Videoconferencing with James Farmer and The Technology School of the Future in Adelaide, Australia

What a remarkable week–going from the UK’s edublogging conference where I met some of the great eduboggers from that island to this morning traveling to Australia via videoconference for the Technology School of the Future’s Masterclass. Tomorrow will feel quiet when I’m talking about using audio in teaching to colleagues here at Middlebury.

It was great to hear James Farmer talk about how school blogging fits into a continuum of online education–I particularly liked his distinction between the merits of discussion boards and blogs, and will borrow from him to explain to people why I don’t use discussion boards in my classes. His primary objection to them is that they do not involve a personal presence, which is exactly what blogs do–real people are all over their blogs through the choices they make in terms of design and content. Blogs, he said, are about centered communication, centered, that is, around the individual. He drew upon Garrison & Anderson’s elearning in the 21st century, the diagram of effective communtities of inquiry with its intersecting circles of social presence, cognitive presence and teaching presence. He was persuasive in arguing that we have to stop thinking about people going out into online environemntts to interact with others; we have to think about individuals interacting with one another, about who we are as people and how we really communicate.

Here’s my talk:

Centering, Connecting and Creating: Transformations in Blogging Classrooms
The Technology School of the Future Adelaide, Australia June 8, 2006
Videoconference Presentation

The Presentation Abstract:
We’ve all heard stories about the remarkable outcomes teachers claim by bringing social software into the classroom. But enhancing the learning experience for our students is not simply a matter of “handing out blogs” like notebooks and then standing by to watch the miracle; nor is it a matter of setting up series of strict rules and parameters and methods. By thinking first about the nature of our learning community and our pedagogical framework, and how connecting students to themselves, one another, and the world makes sense in our classrooms, we can take powerful advantage of the connectivity and the transparency of the medium. And once we’ve seen the effects of blogging on our students, we’ll find ourselves blogging alongside them, and adding podcasting, skype, RSS, and digital storytelling into the blogging as ways to make learning exciting and effective for every student.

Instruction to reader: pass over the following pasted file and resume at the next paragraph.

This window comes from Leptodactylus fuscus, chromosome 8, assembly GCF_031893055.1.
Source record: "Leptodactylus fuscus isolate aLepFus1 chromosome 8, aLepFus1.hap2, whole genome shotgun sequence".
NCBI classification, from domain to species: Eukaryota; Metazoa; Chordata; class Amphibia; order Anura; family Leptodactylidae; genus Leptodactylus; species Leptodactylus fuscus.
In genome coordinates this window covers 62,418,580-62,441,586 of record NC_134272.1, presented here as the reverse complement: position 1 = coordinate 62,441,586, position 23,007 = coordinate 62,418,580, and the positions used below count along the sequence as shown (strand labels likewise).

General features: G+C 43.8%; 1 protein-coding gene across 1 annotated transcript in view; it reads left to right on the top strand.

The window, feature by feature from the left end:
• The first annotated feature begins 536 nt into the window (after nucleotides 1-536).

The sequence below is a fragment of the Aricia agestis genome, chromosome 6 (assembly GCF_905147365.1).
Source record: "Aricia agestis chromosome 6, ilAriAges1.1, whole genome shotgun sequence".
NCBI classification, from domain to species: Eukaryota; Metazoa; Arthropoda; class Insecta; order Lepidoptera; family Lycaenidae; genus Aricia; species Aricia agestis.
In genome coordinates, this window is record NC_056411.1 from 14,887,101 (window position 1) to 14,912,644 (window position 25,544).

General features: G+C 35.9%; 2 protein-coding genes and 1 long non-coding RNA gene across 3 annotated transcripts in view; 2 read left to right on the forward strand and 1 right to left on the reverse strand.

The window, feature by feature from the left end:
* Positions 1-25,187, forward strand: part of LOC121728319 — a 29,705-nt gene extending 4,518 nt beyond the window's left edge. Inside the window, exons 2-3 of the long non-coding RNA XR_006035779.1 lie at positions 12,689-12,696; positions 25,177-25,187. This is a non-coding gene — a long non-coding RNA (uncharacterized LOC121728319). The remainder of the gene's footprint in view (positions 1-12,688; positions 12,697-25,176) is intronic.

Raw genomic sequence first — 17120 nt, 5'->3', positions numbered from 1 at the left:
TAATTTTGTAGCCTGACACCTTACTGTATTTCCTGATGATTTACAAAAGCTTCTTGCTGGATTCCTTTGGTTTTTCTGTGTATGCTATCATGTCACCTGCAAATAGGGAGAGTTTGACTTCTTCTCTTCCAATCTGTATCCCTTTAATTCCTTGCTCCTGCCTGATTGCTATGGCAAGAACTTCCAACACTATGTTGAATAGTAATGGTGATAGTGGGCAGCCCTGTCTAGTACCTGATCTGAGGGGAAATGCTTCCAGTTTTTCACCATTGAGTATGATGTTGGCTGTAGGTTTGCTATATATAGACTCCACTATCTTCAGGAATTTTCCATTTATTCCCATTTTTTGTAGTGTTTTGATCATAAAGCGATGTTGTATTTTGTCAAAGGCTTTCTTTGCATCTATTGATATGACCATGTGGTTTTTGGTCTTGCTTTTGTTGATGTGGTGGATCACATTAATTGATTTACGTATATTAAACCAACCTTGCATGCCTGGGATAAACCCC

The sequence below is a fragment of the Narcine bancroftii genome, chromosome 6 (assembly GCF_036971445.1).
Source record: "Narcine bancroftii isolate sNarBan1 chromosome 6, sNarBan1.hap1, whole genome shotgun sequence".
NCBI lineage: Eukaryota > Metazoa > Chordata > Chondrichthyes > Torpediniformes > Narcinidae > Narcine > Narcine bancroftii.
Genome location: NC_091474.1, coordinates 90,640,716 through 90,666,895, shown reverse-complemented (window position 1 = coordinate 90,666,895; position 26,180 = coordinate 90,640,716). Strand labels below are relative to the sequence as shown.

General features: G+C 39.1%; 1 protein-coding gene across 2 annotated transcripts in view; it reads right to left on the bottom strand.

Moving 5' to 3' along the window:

I’m delighted to be here today (even if it is a bit early my time), for a chance to listen to James Farmer, one of the real leaders in this work, and a chance to hear from all of you in a few minutes. I’ve found my own blogging practice greatly informed by Australian bloggers, teachers, researchers and theorists, and so it’s a real pleasure to join you.

At the UK’s first edublogging conference I attended last week in London, a conference for experienced edubloggers, I was struck by the interest in hearing practical advice about classroom blogging. So instead of focusing on research on social software and learning theory, I’m going to return to my roots—my teacherly roots and give you a tour through the blogging landscape that has evolved in my classrooms over the past five years. First off, you need to know that I am actually not very interested in talking about technology. Or at least technology in and of itself. I’m not a technologist; I am a classroom teacher trained in literature and writing, and before I brought blogs into my classes five years ago, email was about as high-tech as it went in my teaching. I am, though, passionate about learning and about helping my students prepare for the challenges of citizenship in this rapidly changing, complex world. And I have found that this goal demands that I focus on a set of new literacies as well as old, which in today’s world means a whole spectrum of visual, auditory, textual, quantitative, cultural, and network literacies. It means that students need opportunities to connect and to collaborate, to explore their roles in a community of practice as well as to understand themselves as learners, as humans. And that’s where technology—in particular blogs, in my case, and digital multimedia—come in.

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